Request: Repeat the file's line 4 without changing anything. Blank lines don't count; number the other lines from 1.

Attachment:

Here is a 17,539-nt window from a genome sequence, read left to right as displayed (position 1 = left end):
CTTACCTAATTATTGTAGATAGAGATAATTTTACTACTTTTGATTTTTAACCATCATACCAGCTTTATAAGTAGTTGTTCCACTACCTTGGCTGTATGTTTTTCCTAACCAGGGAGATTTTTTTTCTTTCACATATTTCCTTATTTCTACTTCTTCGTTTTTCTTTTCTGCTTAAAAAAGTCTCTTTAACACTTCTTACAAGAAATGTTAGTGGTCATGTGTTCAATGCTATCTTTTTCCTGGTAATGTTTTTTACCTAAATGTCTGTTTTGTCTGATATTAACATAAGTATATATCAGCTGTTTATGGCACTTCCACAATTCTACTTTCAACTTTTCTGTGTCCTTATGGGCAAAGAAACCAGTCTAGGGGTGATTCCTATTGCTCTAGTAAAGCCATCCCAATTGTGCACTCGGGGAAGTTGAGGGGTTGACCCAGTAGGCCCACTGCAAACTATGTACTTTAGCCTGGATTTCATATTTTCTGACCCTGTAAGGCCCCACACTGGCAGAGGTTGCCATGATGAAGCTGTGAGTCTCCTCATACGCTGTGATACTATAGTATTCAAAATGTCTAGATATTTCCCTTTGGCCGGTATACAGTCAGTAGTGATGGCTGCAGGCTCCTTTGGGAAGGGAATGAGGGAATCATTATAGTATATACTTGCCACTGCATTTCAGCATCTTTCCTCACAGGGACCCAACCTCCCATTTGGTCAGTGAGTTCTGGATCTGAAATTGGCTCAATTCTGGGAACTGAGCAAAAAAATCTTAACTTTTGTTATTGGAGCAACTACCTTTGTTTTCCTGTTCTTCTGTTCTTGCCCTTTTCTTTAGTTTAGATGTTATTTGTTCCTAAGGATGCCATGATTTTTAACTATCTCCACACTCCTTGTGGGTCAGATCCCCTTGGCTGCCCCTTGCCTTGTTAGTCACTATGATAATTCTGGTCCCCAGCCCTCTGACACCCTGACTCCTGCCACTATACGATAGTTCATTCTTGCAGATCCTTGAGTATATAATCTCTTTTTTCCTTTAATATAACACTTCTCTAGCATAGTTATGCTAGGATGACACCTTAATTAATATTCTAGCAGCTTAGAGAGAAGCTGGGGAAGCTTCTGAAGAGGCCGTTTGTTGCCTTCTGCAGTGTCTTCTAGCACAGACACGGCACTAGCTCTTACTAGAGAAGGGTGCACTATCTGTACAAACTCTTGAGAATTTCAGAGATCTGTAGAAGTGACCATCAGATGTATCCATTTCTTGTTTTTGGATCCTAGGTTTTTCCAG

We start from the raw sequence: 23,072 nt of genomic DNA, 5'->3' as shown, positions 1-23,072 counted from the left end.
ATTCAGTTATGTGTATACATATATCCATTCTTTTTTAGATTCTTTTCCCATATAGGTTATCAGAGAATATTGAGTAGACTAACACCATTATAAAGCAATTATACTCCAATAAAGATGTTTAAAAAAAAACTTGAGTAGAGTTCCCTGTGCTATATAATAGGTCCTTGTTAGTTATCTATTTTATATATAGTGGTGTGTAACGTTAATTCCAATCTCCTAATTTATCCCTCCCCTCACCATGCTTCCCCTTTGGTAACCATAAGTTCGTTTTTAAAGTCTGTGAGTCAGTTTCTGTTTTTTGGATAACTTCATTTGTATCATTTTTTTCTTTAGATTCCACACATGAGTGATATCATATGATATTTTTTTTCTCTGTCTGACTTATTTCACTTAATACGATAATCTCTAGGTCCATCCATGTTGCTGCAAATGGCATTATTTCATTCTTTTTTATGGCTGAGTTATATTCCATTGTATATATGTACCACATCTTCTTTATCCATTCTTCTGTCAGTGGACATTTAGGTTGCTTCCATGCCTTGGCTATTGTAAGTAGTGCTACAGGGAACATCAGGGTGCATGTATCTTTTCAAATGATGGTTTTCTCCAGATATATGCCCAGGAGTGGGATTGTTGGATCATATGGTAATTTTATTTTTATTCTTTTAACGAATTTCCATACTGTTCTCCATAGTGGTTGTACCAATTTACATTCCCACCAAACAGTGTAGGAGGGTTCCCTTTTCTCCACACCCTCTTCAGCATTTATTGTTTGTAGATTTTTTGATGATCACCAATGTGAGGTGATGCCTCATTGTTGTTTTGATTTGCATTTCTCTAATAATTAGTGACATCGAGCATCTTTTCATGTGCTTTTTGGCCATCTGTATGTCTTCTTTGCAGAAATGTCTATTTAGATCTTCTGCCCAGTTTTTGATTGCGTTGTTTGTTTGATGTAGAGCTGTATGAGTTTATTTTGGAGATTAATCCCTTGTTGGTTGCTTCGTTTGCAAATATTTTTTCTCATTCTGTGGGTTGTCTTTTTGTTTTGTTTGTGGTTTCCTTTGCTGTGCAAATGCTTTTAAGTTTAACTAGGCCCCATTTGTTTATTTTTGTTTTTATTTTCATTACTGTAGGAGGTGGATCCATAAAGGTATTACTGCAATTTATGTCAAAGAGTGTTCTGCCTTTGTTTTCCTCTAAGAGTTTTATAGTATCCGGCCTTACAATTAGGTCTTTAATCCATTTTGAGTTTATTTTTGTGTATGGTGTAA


ATTCAGTTATGTGTATACATATATCCATTCTTTTTTAGATTCTTTTCCCATATAGGTTATCAGAGAATATTGAGTAGACTAACACCATTATAAAGCAATTATACTCCAATAAAGATGTTTAAAAAAAAACTTGAGTAGAGTTCCCTGTGCTATATAATAGGTCCTTGTTAGTTATCTATTTTATATATAGTGGTGTGTAACGTTAATTCCAATCTCCTAATTTATCCCTCCCCTCACCATGCTTCCCCTTTGGTAACCATAAGTTCGTTTTTAAAGTCTGTGAGTCAGTTTCTGTTTTTTGGATAACTTCATTTGTATCATTTTTTTCTTTAGATTCCACACATGAGTGATATCATATGATATTTTTTTTCTCTGTCTGACTTATTTCACTTAATACGATAATCTCTAGGTCCATCCATGTTGCTGCAAATGGCATTATTTCATTCTTTTTTATGGCTGAGTTATATTCCATTGTATATATGTACCACATCTTCTTTATCCATTCTTCTGTCAGTGGACATTTAGGTTGCTTCCATGCCTTGGCTATTGTAAGTAGTGCTACAGGGAACATCAGGGTGCATGTATCTTTTCAAATGATGGTTTTCTCCAGATATATGCCCAGGAGTGGGATTGTTGGATCATATGGTAATTTTATTTTTATTCTTTTAACGAATTTCCATACTGTTCTCCATAGTGGTTGTACCAATTTACATTCCCACCAAACAGTGTAGGAGGGTTCCCTTTTCTCCACACCCTCTTCAGCATTTATTGTTTGTAGATTTTTTGATGATCACCAATGTGAGGTGATGCCTCATTGTTGTTTTGATTTGCATTTCTCTAATAATTAGTGACATCGAGCATCTTTTCATGTGCTTTTTGGCCATCTGTATGTCTTCTTTGCAGAAATGTCTATTTAGATCTTCTGCCCAGTTTTTGATTGCGTTGTTTGTTTGATGTAGAGCTGTATGAGTTTATTTTGGAGATTAATCCCTTGTTGGTTGCTTCGTTTGCAAATATTTTTTCTCATTCTGTGGGTTGTCTTTTTGTTTTGTTTGTGGTTTCCTTTGCTGTGCAAATGCTTTTAAGTTTAACTAGGCCCCATTTGTTTATTTTTGTTTTTATTTTCATTACTGTAGGAGGTGGATCCATAAAGGTATTACTGCAATTTATGTCAAAGAGTGTTCTGCCTTTGTTTTCCTCTAAGAGTTTTATAGTATCCGGCCTTACAATTAGGTCTTTAATCCATTTTGAGTTTATTTTTGTGTATGGTGTAA